By Kol Habira
On 5 Iyar/May 10th, 80 women attended the dedication ceremony for Mikvah Be’er Rachel, the new mikvah in Gaithersburg, Maryland. For Chabad Lubavitch emissaries Rabbi Sholom and Chana Raichik, the event also marked the achievement of a personal goal they’ve had since they first moved to the community 29 years ago.
“From day one of our shlichus, one of our goals was to build a women’s mikvah for the community,” said Chana Raichik, the rebbetzin and educational director of Chabad Lubavitch of Upper Montgomery County, in an interview following the dedication ceremony.
Her father-in-law, the late Rabbi Shmuel Dovid Raichik, worked hard to get mikvahs built and women using them, Rebbetzin Raichik said. In fact, in a recently published book about the late rabbi, “The Shadar,” there is an entire chapter about Rabbi Shmuel Dovid Raichik and mikvahs. It details his efforts as the driving force behind building mikvahs in Los Angeles and educating women about the laws surrounding the mitzvah.
“In the early 1990s when Washington, D.C., was building their mikvah, knowing that my father was involved in mikvaot, I was approached to ask my father for funds for the DC mikvah,” said Rabbi Sholom Raichik. “He made his contribution and he was constantly asking me for updates regarding the building status of the DC mikvah.”
At Rabbi and Rebbetzin Raichik’s son’s bar mitzvah eight years ago, a member of their community, Marian Merewitz, stood up and proclaimed that since the bar mitzvah boy was the first grandchild named for his grandfather, the community needed to build a mikvah and start fundraising immediately. Five hundred dollars was raised that night. Subsequently, a generous donor provided funding on top of the seed money raised at that event.
Community members Barbara Friedlander, Avrah Mendelsohn, Shirin Masica, and Chanale Raichik joined the rebbetzin in planning the May 10 dedication event. Titled “Mindfulness and Mikvah,” it featured “Jewish yoga” led by Valerie Greenfeld, tehillim (psalms) read by Rebbetzin Rochel Kaplan, and a lecture with insights about the topic of mikvah from Chana Slavaticki. This was followed by dancing and refreshments, including cheese, wine, and smoothies.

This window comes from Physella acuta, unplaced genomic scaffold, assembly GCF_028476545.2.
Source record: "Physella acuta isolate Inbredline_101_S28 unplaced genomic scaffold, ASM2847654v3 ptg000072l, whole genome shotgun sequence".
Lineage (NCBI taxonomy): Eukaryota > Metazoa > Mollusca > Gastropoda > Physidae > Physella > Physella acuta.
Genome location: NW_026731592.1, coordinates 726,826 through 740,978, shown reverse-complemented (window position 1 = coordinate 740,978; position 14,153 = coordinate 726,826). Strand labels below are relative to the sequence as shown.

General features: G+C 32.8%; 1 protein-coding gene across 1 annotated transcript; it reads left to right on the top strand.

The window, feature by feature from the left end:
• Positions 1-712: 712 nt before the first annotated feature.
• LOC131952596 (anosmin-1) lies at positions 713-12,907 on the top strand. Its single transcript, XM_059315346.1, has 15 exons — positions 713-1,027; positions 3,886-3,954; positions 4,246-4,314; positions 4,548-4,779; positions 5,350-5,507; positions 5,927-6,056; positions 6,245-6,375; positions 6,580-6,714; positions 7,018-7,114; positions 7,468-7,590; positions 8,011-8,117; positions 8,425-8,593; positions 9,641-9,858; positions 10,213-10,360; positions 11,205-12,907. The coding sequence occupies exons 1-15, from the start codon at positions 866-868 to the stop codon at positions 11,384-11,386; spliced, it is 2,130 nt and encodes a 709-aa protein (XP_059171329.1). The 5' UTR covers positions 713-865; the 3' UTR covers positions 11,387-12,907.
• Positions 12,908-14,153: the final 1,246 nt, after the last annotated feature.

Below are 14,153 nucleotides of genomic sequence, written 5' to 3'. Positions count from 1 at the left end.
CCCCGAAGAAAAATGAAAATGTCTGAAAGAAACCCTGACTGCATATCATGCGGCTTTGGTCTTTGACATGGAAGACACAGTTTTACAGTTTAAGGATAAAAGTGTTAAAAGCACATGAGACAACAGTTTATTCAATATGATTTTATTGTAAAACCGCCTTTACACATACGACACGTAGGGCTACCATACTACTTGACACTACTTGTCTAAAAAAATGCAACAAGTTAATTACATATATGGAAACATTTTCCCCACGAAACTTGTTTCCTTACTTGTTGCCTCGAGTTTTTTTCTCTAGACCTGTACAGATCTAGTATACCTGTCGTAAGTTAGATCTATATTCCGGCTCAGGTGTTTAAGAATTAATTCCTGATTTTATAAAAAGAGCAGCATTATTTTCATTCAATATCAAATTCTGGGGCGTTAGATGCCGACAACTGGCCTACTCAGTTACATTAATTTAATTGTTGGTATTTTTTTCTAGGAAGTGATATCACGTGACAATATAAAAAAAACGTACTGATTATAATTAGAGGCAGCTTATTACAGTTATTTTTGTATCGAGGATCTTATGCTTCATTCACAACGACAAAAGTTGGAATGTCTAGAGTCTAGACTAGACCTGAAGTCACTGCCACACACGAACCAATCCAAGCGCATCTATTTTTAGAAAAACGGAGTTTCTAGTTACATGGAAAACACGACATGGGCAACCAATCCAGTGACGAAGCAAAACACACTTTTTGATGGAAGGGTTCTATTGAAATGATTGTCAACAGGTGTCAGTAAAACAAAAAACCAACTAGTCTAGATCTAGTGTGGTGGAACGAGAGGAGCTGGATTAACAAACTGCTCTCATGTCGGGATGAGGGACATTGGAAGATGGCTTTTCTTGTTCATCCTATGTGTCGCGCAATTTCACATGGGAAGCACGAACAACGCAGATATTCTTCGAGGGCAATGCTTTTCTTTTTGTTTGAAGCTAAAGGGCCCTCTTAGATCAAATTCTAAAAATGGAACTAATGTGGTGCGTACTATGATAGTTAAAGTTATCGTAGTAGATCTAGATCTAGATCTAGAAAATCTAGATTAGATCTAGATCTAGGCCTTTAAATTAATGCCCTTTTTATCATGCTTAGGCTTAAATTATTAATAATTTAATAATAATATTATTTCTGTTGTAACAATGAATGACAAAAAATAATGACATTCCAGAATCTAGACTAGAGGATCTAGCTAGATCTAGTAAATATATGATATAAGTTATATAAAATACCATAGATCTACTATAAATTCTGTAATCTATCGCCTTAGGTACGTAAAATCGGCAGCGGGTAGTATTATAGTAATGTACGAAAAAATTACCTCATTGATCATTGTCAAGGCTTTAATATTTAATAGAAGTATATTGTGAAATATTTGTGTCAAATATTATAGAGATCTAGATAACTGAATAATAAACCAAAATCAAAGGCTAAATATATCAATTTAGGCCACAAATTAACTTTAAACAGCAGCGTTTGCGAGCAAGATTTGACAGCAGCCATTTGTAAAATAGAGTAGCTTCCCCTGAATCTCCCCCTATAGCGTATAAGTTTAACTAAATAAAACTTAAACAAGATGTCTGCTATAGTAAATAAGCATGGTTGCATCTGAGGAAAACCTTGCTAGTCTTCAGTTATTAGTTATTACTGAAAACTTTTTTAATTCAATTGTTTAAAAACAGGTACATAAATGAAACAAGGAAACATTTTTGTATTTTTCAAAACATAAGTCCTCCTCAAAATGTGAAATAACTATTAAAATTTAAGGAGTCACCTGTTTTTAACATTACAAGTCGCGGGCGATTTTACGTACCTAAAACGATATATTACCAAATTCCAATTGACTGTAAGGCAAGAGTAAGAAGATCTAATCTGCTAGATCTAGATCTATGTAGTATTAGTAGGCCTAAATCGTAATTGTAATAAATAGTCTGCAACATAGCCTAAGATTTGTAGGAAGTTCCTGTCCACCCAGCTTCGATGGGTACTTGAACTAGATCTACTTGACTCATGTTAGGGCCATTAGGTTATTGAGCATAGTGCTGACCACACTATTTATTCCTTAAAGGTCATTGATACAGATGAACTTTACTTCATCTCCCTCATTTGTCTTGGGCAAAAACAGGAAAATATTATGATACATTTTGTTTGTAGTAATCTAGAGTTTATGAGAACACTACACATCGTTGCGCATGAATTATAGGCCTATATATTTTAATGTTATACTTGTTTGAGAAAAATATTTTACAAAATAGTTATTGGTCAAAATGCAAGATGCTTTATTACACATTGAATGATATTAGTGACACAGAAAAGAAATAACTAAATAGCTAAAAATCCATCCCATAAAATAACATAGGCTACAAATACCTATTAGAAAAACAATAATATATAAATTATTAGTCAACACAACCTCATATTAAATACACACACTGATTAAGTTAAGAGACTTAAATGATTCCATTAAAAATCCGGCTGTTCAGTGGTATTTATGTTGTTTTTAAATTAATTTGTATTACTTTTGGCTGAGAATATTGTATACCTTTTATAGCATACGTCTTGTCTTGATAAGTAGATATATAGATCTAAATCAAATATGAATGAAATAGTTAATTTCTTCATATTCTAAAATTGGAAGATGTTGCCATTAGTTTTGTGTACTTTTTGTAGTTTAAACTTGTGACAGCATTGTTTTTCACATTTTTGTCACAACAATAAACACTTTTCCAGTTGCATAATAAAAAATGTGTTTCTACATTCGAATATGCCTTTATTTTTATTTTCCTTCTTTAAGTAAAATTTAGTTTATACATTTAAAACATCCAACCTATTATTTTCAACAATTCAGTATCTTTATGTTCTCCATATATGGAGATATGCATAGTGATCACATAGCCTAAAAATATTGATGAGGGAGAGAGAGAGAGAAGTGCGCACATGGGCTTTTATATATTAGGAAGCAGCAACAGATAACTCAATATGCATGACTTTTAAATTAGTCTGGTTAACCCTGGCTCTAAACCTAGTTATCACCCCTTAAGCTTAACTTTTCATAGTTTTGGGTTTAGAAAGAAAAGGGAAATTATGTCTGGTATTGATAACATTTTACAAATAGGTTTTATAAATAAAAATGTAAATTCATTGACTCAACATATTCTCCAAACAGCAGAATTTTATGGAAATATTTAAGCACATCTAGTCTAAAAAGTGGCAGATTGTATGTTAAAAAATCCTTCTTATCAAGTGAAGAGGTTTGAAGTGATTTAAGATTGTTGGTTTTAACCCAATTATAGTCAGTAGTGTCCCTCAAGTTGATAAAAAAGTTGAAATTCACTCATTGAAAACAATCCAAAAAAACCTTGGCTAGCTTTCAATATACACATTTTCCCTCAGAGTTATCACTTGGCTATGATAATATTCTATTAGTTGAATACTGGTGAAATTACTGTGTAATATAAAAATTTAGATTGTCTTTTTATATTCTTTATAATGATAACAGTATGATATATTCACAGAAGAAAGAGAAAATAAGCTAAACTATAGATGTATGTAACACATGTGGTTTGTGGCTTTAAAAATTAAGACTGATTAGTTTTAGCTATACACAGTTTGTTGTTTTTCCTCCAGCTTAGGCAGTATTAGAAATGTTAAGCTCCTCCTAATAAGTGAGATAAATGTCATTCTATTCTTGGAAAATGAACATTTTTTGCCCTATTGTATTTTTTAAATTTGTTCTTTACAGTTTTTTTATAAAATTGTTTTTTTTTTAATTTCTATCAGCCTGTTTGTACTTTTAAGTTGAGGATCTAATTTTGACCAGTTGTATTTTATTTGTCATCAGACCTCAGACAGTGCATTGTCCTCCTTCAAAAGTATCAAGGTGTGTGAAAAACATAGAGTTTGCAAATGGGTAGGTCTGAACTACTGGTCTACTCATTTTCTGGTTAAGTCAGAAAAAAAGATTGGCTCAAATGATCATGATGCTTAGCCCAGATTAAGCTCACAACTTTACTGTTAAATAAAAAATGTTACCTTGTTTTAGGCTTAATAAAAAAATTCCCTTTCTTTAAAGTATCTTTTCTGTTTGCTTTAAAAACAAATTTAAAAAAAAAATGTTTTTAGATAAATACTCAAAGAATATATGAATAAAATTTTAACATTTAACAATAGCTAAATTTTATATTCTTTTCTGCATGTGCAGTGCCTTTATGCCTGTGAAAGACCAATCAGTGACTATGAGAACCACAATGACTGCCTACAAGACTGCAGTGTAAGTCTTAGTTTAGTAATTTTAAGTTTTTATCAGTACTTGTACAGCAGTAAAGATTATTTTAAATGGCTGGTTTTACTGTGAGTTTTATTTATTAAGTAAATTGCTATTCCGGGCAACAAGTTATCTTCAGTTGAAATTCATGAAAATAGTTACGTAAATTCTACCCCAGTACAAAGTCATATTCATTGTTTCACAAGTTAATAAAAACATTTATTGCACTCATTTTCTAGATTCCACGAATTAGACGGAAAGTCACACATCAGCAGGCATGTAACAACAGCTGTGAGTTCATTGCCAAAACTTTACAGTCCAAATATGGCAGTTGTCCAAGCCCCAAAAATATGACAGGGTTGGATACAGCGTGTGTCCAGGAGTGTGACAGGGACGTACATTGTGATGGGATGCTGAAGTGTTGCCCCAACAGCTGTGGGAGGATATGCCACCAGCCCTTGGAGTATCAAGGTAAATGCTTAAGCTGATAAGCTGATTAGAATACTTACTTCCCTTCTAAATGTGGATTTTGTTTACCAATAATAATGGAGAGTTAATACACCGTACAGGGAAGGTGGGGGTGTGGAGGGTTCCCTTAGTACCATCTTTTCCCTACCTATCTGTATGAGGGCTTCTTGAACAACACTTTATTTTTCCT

“Women from many congregations came,” said Raichik. “It was a real community event.”
Raichik shared that more than one woman told her that night that after seeing how beautiful the mikvah is, using the mikvah is “not a ‘no’ anymore.” Chabad is at the forefront of changing negative perceptions of the mikvah ritual; and Raichik herself is currently learning with more than one woman who had never used a mikvah before and now want to learn about it with the ultimate goal of beginning to use it.
To bolster her point on the importance of this mitzvah, Raichik shared the story of the first woman to use the new mikvah:
“On Purim, Hashem filled our mikvah with three-quarters of the rain water needed,” she said. By Pesach, a month later, they we were still waiting for last couple of inches. In order to be considered kosher, a mikvah has several requirements; these include being filled with spring or rainwater and having a minimum of 40 seah (around 750 liters or 198 gallons) of water.
“We got a call from a woman who needed a mikvah Friday night, acharon shel Pesach who was not aware that it had not opened yet,” she continued. The woman visited the Chabad during the day that Friday, which was Yom Tov, and the rebbetzin asked if she would walk over again that night to use the mikvah even if it was pouring rain; the incoming water to the mikvah would be very cold, she added. The woman replied in the affirmative.
It was as if Hashem was waiting for someone to commit to using the mikvah, even under difficult conditions. “She took not three steps to walk back home and it started pouring rain and, Baruch Hashem, the rain overflowed the mikvah in no time,” said Raichik. “Two hours after it was filled, this woman had the zechus [merit] to use the mikvah first, and because of her we had the zechus to finally have a mikvah.”